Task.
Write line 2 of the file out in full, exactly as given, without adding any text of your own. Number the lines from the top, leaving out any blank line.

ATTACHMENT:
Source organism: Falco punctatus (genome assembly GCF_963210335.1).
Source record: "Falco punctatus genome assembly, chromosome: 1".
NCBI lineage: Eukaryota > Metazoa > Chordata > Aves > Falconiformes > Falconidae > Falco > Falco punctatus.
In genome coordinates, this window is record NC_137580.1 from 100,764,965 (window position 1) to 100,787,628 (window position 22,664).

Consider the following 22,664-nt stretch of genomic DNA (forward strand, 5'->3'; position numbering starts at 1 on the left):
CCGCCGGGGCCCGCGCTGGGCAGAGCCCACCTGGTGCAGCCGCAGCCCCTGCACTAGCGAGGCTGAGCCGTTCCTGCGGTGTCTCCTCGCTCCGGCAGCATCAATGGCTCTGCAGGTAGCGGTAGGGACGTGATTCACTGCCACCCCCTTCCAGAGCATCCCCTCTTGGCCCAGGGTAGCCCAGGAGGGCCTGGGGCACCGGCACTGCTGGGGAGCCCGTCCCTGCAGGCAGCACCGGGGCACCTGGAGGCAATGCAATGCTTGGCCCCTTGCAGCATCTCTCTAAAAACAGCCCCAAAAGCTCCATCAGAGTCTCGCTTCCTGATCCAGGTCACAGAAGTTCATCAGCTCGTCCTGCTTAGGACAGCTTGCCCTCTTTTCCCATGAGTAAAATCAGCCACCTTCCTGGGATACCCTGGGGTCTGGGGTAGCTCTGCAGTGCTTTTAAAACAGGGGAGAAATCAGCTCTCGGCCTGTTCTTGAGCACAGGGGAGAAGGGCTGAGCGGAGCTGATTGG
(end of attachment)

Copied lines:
Source record: "Falco punctatus genome assembly, chromosome: 1".